Aim: Exercise limitation in patients with COPD has been attributed to impaired ventilation and reduced skeletal muscle function. We have previously used a combination of FEV1 and leg muscle function (work achieved during a 30-s isokinetic sprint test) to predict progressive exercise capacity. However, the 30-s test may not be well tolerated in patients with advanced lung disease. We studied the relationship between progressive exercise capacity, FEV1, and isokinetic work in patients with COPD and in healthy control subjects to assess whether the work accomplished at time intervals of < 30 s could also be used to predict progressive maximal exercise capacity (Wmax).
Methods: Twenty-seven patients with COPD and 29 control subjects underwent anthropometric measures, spirometry, progressive cycle ergometry, and 30-s isokinetic cycling.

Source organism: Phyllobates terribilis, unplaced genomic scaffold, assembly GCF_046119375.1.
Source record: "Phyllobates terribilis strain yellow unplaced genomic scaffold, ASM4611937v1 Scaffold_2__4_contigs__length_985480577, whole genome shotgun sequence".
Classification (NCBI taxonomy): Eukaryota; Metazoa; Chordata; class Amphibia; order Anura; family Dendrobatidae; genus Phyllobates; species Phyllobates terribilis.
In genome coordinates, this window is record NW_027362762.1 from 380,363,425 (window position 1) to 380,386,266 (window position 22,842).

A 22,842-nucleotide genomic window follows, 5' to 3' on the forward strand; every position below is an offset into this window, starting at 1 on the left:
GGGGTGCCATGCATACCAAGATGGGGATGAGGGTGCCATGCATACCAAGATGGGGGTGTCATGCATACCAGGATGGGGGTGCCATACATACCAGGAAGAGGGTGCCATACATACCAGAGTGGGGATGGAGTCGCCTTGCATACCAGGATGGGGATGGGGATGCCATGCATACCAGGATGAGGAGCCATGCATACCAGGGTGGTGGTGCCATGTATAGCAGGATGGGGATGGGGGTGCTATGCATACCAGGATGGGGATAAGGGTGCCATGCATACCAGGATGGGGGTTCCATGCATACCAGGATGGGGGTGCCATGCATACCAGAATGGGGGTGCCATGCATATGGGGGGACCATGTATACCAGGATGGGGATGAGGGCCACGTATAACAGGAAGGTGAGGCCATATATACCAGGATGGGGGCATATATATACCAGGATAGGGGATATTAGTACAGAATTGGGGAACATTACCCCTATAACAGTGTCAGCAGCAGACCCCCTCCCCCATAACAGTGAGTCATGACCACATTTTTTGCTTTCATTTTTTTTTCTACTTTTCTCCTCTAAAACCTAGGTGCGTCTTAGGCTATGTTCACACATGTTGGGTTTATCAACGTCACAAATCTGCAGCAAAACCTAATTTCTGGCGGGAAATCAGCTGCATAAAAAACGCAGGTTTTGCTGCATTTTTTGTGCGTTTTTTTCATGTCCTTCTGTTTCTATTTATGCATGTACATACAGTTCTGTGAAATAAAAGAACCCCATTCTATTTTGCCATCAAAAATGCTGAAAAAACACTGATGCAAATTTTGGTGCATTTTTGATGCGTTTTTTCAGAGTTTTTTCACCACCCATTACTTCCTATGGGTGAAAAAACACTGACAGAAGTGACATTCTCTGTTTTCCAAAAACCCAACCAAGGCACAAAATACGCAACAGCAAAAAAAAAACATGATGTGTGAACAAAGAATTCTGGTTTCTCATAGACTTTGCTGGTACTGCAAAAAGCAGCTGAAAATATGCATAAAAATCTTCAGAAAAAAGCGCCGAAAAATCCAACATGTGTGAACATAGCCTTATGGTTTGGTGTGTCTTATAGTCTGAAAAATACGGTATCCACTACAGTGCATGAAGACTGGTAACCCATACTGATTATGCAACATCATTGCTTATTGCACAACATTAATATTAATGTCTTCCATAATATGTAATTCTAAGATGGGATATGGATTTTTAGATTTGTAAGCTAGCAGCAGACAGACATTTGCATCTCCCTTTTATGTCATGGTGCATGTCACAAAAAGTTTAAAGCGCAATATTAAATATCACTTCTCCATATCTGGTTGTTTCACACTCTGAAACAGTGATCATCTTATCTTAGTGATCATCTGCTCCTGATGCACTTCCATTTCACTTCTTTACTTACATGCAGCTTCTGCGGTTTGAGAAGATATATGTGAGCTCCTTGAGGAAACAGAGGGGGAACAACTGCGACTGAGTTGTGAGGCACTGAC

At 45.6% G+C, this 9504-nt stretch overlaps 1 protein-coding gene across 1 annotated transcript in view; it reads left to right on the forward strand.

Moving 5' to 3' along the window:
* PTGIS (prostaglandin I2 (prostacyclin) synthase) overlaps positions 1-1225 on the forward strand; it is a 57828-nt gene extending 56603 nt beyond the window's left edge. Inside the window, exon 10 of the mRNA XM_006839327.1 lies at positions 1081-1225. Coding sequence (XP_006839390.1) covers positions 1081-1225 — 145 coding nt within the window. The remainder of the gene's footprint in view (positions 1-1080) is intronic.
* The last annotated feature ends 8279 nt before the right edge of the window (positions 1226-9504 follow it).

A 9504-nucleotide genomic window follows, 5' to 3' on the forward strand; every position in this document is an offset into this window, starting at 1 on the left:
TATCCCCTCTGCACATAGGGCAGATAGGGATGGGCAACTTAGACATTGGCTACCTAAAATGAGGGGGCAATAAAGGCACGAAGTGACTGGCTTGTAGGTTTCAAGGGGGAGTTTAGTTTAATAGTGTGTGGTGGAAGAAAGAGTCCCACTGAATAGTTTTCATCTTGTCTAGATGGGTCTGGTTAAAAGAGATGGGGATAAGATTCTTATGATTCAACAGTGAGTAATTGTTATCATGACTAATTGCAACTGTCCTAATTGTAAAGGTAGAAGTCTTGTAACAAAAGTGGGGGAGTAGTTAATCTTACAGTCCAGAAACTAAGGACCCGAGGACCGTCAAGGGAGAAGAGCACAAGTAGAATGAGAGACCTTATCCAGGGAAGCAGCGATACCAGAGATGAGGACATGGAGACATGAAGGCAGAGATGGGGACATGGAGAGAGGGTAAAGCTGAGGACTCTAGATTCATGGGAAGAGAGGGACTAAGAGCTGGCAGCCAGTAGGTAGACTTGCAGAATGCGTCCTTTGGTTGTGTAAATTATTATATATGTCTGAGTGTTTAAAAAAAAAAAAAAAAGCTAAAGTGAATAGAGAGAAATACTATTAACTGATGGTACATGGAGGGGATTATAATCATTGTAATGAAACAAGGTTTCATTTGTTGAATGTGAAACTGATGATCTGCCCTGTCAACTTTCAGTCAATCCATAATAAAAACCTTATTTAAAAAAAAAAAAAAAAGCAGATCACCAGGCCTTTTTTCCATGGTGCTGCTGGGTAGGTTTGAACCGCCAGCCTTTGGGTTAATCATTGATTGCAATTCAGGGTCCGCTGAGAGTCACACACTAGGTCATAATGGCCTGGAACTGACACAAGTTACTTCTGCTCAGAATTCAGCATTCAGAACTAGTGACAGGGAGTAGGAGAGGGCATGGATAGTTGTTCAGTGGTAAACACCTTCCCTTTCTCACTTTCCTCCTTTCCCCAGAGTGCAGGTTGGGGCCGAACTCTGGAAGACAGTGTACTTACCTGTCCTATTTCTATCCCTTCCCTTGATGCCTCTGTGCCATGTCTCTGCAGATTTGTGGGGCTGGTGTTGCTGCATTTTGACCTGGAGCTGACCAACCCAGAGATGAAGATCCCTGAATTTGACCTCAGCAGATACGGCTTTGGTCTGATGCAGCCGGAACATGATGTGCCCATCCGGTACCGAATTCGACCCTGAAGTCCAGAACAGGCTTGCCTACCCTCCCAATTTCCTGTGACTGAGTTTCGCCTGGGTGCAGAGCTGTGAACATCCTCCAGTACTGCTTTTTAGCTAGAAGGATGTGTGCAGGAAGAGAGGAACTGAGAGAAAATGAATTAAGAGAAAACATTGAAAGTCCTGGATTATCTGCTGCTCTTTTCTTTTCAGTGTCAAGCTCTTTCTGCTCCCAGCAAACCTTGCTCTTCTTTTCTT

Results: There was no significant difference for weight, height, or body mass index between the groups. The COPD group was slightly older and had a significantly lower FEV1 than control subjects. They also had a lower Wmax (56 ± 28.3 W vs 141.9 ± 46.7 W) and isokinetic work accomplished over 10 s (W10), over 15 s (W15), over 20 s (W20), over 25 s (W25), and over 30 s (W30). Wmax correlated in both patients with COPD and in control subjects with W10, W15, W20, W25, W30, and FEV1. Combining FEV1 and isokinetic work (W10, W15, W20, W25, or W30) in a two-factor model to predict Wmax, the coefficients of determination (r2) for patients with COPD were 0.57, 0.57, 0.58, 0.59, and 0.58, and for control subjects were 0.69, 0.69, 0.71, 0.71, and 0.73, respectively. Wmax correlated with weight only in control subjects.
Conclusions: Both ventilatory function and leg muscle function contribute to exercise limitation, and a 20-s isokinetic test can be utilized to assess leg function in patients with COPD.